Pregnancy Changes the Brain

Recently the Washington Post published an article about the changes that pregnancy has on the brain. It’s important to note that this study was small and hasn’t been replicated yet. But it does go a long way in soothing concerns that I hear from many postpartum women.

As I’ve written about before, actually many times, medication is a tough subject. We have a certain degree of control over our thoughts, feelings and logical deductions. But that control only goes so far. So people naturally think that when you’re in the midst of some type of depression, that you should be able to control how you feel and treat it with your own thoughts.

But as I’ve pointed out before, mental health is not that simple. We are trained to think that happiness is a choice, for all. We view everything from our own perspective, so we think that if we can use herbs and positive thinking that everyone can.

To be honest, I never fully understood how wrong this thinking was – the thought that we truly can control our depression with disciplined thinking – until I went through my own postpartum depression. Now I understand that it’s a very chemical and hormonal process and when your chemicals are off, your brain plays some pretty strange tricks on you.

But I digress.

One of the other concerns that women have about starting a postpartum depression treatment involving medication is that they’ll be on the medication forever. People, I’ve found, can deal with the idea of taking antidepressants a little better if they believe it’s a temporary thing. While I still think this isn’t exactly the healthiest approach to mental health issues, as far as it relates to postpartum depression, I guess I can deal with that approach.

If you think about it, pregnancy is only a finite period, but it would seem logical that the effects would linger. For example, during pregnancy your estrogen is at incredibly high levels. For many women, this acts as a natural antidepressant. For me, it was quite the opposite. My body doesn’t handle hormonal fluctuations very well. But getting back to the point, that’s 9 – 10 months that your body is operating at a different hormonal cocktail.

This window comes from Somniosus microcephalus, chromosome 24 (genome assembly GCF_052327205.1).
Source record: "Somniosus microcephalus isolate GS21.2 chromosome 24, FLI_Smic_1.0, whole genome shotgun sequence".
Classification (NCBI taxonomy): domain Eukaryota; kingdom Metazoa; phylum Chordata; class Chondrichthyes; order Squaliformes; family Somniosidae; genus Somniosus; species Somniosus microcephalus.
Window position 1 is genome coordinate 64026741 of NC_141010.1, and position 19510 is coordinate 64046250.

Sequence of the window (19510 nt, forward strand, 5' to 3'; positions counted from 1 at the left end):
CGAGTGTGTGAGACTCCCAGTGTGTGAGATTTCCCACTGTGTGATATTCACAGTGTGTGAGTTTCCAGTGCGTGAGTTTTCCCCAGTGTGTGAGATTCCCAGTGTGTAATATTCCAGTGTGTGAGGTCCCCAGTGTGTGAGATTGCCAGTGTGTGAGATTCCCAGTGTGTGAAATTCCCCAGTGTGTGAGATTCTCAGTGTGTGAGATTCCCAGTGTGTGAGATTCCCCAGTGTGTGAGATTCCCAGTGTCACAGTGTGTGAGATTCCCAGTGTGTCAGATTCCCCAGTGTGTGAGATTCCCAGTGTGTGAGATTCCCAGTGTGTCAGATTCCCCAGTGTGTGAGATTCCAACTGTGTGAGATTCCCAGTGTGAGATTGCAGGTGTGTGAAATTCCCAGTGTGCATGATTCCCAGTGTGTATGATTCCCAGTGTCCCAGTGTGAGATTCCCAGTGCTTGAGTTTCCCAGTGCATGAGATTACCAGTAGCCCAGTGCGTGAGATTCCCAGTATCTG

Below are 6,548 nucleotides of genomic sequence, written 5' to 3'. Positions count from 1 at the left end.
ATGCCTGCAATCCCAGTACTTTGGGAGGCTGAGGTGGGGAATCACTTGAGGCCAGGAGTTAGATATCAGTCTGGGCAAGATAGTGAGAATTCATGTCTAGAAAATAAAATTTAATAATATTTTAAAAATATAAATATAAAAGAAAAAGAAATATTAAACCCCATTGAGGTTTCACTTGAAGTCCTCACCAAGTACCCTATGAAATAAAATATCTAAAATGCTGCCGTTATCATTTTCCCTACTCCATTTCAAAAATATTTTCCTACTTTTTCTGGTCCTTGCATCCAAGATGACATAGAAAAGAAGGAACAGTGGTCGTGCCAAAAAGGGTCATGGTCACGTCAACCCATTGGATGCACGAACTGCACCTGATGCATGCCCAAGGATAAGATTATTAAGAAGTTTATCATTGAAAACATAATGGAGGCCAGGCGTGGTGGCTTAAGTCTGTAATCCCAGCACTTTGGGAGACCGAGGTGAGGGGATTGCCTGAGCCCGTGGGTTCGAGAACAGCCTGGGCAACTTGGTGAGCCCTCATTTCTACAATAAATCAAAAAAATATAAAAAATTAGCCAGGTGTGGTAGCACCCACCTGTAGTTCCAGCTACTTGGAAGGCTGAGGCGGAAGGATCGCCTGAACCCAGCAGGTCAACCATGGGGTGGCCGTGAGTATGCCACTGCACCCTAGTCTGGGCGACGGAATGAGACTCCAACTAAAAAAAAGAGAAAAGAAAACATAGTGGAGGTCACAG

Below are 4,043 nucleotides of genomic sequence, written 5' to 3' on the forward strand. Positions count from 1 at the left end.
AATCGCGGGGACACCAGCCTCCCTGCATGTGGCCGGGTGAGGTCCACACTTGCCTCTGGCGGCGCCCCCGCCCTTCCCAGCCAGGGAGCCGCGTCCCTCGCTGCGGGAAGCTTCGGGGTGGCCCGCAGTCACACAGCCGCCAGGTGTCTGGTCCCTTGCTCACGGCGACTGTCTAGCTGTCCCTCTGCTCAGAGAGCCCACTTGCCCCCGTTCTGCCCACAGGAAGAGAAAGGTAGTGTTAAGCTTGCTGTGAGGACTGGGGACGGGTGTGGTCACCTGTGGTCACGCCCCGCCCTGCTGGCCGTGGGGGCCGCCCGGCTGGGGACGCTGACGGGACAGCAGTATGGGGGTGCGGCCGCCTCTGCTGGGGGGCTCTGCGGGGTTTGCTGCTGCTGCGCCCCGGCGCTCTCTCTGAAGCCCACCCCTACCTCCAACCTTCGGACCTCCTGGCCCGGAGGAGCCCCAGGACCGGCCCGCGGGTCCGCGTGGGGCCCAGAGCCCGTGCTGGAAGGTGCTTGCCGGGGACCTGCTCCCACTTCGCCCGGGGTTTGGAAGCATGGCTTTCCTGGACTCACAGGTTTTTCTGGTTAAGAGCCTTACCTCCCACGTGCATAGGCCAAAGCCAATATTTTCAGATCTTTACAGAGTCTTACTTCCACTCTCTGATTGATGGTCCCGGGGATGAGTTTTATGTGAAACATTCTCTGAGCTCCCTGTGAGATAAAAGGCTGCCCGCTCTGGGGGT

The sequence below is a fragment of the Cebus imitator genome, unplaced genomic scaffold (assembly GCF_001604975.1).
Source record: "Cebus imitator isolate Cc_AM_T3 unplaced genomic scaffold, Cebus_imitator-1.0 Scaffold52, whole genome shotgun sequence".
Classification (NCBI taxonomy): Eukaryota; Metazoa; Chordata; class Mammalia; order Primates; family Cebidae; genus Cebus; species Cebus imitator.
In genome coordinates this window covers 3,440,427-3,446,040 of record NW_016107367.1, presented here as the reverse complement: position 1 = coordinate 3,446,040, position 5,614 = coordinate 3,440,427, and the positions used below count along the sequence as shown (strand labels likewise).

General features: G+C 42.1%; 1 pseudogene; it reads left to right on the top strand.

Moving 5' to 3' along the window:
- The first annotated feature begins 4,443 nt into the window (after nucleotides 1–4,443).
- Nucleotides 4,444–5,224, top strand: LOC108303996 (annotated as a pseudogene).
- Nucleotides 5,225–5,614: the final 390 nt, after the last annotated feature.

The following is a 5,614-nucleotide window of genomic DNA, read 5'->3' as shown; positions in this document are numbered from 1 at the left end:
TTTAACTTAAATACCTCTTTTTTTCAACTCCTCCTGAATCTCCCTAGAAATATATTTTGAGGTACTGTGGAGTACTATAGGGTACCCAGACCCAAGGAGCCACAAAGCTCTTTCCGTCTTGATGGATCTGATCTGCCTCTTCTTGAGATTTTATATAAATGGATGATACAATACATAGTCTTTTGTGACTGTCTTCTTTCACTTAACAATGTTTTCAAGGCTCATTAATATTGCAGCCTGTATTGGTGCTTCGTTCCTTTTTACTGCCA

Then you give birth. Your estrogen immediately crashes. That’s why a lot of women report “baby blues” or crying, emotional highs and lows in short periods and so forth. For many women, those hormones start to level off, but it’s important to note that if you’re breastfeeding, your estrogen levels – which were formerly crazy high – are now in the toilet. Your body has to make room for the prolactin to produce milk…and estrogen is the first hormone to get kicked out. So then for however long you breastfeed, your body is yet again taken through the ringer with abnormally low estrogen levels. For months. Or for some women – FOR YEARS!

Then, is it any wonder that our bodies need time to recover once they go back to their normal hormonal equilibrium? Our bodies spent years fine tuning themselves at that specific chemical frequency and then they basically get jerked around for about two years surrounding pregnancy and childbirth.

So ladies – if you find yourself in a position where you’ve got to take some medication to get back to normal – be patient. Your body’s been through the ringer. Your life has changed. Nothing lasts forever. You might be on the medication for awhile, you might not. But by getting treatment, you’ve taken the first step to getting better and being the mom you always wanted to be. So be kind to yourself. You deserve it. Put the days ahead of you where they belong…in the future.

Postpartum World_ICON_4C_Green Rattle

Oxytocin Levels and Postpartum Depression

I’ve linked before to this article that speculates that women with low oxytocin levels may experience depression associated with weaning from breastfeeding. Specifically, previous studies have suggested that women who have naturally low levels of oxytocin will suffer from depression.

Continue reading “Oxytocin Levels and Postpartum Depression”

Is Postpartum Depression Genetic?

The New York Times recently printed an article called “Hunting the Genetic Signs of Postpartum Depression with an iPhone App“. The article explores the idea that there may be genetic markers in women who have postpartum depression. Essentially the University of North Carolina will be conducting the study by collecting data from women who have recently had a child, via their iPhones. The data will allow the researchers to ascertain if a woman is struggling with postpartum depression. Continue reading “Is Postpartum Depression Genetic?”